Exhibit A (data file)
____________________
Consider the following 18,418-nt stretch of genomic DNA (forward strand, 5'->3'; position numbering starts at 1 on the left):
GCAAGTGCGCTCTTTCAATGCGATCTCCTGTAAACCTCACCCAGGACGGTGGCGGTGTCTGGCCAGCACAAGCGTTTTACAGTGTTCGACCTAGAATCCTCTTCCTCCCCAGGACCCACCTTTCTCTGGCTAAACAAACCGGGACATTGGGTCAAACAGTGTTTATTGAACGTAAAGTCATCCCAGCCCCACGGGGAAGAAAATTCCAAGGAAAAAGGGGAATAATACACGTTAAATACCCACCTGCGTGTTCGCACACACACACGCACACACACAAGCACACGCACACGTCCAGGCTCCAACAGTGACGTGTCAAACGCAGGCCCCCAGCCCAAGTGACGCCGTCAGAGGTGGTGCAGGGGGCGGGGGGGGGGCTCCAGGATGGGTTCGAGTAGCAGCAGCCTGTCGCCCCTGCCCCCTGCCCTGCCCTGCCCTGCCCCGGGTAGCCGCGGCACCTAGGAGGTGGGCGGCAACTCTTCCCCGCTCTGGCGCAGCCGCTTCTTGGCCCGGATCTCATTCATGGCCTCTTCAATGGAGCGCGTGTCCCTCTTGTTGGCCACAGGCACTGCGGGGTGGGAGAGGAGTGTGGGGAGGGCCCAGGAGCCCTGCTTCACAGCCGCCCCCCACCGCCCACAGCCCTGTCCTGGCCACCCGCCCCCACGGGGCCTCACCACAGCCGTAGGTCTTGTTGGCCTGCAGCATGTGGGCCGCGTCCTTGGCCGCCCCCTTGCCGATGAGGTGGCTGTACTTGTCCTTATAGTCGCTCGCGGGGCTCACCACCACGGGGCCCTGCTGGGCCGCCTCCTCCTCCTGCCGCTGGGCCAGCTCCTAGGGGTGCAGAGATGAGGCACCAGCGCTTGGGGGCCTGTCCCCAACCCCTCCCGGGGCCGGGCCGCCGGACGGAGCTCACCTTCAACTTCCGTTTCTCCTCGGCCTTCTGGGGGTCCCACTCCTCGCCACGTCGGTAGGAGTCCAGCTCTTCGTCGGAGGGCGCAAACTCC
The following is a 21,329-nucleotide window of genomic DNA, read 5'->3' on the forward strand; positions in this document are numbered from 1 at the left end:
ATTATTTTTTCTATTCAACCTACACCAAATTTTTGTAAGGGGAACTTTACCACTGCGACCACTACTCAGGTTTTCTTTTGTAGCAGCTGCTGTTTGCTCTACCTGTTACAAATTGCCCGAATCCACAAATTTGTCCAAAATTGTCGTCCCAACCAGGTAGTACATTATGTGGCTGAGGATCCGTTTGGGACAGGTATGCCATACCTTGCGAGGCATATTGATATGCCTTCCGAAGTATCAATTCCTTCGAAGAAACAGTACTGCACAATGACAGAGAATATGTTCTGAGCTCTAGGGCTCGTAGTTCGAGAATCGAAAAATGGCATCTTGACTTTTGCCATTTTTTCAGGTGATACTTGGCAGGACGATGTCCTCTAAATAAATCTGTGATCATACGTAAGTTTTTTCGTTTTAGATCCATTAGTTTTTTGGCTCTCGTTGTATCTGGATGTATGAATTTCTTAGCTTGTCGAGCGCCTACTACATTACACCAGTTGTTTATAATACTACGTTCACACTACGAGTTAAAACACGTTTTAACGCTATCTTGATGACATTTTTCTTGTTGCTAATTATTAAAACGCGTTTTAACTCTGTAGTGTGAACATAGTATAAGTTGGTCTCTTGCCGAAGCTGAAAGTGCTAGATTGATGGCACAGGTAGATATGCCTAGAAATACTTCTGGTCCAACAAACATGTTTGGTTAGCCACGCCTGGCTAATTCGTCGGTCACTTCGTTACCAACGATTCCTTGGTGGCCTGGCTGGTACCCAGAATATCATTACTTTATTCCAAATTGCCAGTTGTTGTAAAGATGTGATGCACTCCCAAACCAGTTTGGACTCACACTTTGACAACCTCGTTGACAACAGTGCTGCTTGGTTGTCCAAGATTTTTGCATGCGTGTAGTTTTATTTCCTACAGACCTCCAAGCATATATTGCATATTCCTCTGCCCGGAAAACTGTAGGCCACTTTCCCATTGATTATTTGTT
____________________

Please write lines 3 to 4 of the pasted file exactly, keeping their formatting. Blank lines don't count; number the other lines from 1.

The following is a 21,329-nucleotide window of genomic DNA, read 5'->3' on the forward strand; positions in this document are numbered from 1 at the left end:
ATTATTTTTTCTATTCAACCTACACCAAATTTTTGTAAGGGGAACTTTACCACTGCGACCACTACTCAGGTTTTCTTTTGTAGCAGCTGCTGTTTGCTCTACCTGTTACAAATTGCCCGAATCCACAAATTTGTCCAAAATTGTCGTCCCAACCAGGTAGTACATTATGTGGCTGAGGATCCGTTTGGGACAGGTATGCCATACCTTGCGAGGCATATTGATATGCCTTCCGAAGTATCAATTCCTTCGAAGAAACAGTACTGCACAATGACAGAGAATATGTTCTGAGCTCTAGGGCTCGTAGTTCGAGAATCGAAAAATGGCATCTTGACTTTTGCCATTTTTTCAGGTGATACTTGGCAGGACGATGTCCTCTAAATAAATCTGTGATCATACGTAAGTTTTTTCGTTTTAGATCCATTAGTTTTTTGGCTCTCGTTGTATCTGGATGTATGAATTTCTTAGCTTGTCGAGCGCCTACTACATTACACCAGTTGTTTATAATACTACGTTCACACTACGAGTTAAAACACGTTTTAACGCTATCTTGATGACATTTTTCTTGTTGCTAATTATTAAAACGCGTTTTAACTCTGTAGTGTGAACATAGTATAAGTTGGTCTCTTGCCGAAGCTGAAAGTGCTAGATTGATGGCACAGGTAGATATGCCTAGAAATACTTCTGGTCCAACAAACATGTTTGGTTAGCCACGCCTGGCTAATTCGTCGGTCACTTCGTTACCAACGATTCCTTGGTGGCCTGGCTGGTACCCAGAATATCATTACTTTATTCCAAATTGCCAGTTGTTGTAAAGATGTGATGCACTCCCAAACCAGTTTGGACTCACACTTTGACAACCTCGTTGACAACAGTGCTGCTTGGTTGTCCAAGATTTTTGCATGCGTGTAGTTTTATTTCCTACAGACCTCCAAGCATATATTGCATATTCCTCTGCCCGGAAAACTGTAGGCCACTTTCCCATTGATTATTTGTT